I was not surprised to learn, in a later conversation with a delightful grandmotherly woman we met, that many different tribes people met and mingled and live here together in peace and harmony during the centuries it was occupied.   it felt like the kind of place that would happen.
Eileen will tell you the information that came to her when she was in meditation in the  “womb” ceremonial space.

Next, we drove to a much smaller ruin site named Womaki.
It arose high right out of the desert floor, cradled by a large rounded boulder (see pic) so that it almost looked like a ship.   As we approached it, I had that deja vu feeling again!   I felt drawn to get out of the car as soon as we had parked, and head up to the top of a nearby finger of lava,  which looked to me like a small narrow mesa. I played my flute in all four directions, and felt chills run up my body as I did so.  I could clearly see the snow streaked Grandmothers aka San Francisco Peaks from up there, and the whole surrounding countryside glowing in all shades of orange, pink, coral, red-brown, beige, and gray, with patches of black where the ancient layer of volcanic ash still lingered.   The cloud-streaked sky was turquoise blue, and the I could see from one horizon to the other in every direction.  It was a marvelous, spacious feeling, and the presence of the ancient people who lived here was palpable.  Womaki could not have held more that a few families, and I got the “hit” that these would have been medicine people, chiefs, and seers.   Womaki would have been visible from miles around, and perhaps served as a clear sign to the many tribes that came to this area that they had arrived at an important place.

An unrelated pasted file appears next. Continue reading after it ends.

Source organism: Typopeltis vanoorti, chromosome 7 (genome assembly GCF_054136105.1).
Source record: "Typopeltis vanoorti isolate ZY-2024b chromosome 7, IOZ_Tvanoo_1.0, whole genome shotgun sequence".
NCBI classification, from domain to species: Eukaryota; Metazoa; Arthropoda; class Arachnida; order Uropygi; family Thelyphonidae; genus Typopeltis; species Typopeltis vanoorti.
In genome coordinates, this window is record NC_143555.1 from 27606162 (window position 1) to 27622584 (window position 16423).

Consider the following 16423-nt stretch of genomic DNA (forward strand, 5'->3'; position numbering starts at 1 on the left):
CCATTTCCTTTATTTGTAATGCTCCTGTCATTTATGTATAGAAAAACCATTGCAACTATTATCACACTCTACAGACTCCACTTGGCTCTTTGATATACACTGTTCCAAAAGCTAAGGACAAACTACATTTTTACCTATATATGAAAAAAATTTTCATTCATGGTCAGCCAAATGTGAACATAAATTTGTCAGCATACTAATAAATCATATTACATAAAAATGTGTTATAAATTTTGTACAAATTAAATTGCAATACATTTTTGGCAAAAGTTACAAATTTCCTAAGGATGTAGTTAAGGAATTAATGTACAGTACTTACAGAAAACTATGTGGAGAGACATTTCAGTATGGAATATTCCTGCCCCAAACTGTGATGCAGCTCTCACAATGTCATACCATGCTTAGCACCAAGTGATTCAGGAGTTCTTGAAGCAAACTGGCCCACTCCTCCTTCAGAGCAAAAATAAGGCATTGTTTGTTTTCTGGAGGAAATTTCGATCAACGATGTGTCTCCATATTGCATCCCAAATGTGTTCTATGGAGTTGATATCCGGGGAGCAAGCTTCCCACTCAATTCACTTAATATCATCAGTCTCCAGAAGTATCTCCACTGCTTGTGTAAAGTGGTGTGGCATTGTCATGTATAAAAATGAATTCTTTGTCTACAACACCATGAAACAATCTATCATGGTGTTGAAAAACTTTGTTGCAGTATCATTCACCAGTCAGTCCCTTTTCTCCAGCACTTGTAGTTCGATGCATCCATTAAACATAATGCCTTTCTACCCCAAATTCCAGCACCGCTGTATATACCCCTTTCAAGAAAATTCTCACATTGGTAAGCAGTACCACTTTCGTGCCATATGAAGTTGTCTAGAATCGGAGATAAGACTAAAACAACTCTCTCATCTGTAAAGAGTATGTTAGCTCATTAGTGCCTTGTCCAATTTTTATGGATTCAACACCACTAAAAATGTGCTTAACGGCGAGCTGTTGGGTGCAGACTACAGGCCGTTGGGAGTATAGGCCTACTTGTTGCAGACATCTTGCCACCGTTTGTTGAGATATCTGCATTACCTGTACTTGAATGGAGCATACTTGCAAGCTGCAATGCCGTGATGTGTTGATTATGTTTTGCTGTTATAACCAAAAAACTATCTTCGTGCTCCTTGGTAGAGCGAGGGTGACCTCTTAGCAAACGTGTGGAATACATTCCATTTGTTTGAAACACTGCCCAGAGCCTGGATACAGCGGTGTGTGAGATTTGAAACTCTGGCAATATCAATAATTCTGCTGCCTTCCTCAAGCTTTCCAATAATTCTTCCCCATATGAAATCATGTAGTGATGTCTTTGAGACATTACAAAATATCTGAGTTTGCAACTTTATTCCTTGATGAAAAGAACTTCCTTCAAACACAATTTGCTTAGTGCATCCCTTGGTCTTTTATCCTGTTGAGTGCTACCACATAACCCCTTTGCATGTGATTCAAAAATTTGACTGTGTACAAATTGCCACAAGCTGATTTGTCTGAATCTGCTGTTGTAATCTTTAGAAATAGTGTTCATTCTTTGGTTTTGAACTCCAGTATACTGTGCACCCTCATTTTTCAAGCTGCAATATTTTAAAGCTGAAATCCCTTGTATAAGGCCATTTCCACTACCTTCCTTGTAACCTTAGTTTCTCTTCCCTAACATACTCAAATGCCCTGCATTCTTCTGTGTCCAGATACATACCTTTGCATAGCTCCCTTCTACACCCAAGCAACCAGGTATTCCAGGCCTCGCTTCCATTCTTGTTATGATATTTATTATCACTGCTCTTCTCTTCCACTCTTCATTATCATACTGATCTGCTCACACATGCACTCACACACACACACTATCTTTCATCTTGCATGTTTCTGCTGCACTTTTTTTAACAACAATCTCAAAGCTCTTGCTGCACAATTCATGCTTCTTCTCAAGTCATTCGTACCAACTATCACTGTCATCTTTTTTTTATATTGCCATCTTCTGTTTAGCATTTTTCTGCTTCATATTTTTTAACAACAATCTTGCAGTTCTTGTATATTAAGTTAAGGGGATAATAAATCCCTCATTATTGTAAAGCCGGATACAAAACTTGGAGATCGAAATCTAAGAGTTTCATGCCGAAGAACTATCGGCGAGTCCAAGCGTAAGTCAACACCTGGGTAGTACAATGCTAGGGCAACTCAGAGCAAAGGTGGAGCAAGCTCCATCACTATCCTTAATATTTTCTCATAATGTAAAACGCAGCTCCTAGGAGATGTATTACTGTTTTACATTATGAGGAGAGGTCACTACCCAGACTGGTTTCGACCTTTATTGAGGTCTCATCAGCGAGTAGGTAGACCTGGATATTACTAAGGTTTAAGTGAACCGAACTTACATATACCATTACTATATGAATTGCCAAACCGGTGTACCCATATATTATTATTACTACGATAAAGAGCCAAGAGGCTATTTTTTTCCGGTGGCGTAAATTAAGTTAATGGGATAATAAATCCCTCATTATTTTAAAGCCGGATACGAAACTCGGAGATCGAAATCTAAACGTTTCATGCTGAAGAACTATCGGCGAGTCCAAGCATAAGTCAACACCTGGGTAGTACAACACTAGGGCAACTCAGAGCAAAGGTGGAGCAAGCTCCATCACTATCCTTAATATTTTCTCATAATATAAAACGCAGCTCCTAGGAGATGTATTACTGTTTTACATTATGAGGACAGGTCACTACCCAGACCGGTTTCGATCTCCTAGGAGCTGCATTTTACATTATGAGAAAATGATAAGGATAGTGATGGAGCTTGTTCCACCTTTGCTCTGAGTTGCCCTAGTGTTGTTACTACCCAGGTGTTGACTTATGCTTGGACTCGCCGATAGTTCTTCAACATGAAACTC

Womaki who stands high on a red sandstone boulder overlooking the land

After exploring the Womaki ruins, we went on along the curving road through this fascinating land to another ruin called The Citadel.   It was built on a high rock, and looked like some of the old castle ruins I had once seen in certain parts of Europe.  I walked up the winding road that led to the top, which offered a commanding view of the whole country and of the sky.   I played the flute again to honor the ancestors and spirits of the place and the land.  I got a vivid image of those Ancient Ones who once lived here watching the skies at night.
Perhaps they were the Star Clan that studied the heavens and offered the wisdom they thus received to the people—ancient astrologers, if you will.
A little further on was a small ruin called Lomaki, but after taking a few pictures, we felt it was time to
retrace our steps and follow the road back to the highway, and then on home.   The ride back was beautiful–we could see the Grandmothers the whole way, and a whole different view of the land.  (see Eileen’s pics)
By this time it was late enough that we stopped only for a little picture taking—no coffee shop stop this time.
We talked over our impressions as we drove, and concluded that this had been a most significant and marvelous day for us both—-much to ponder.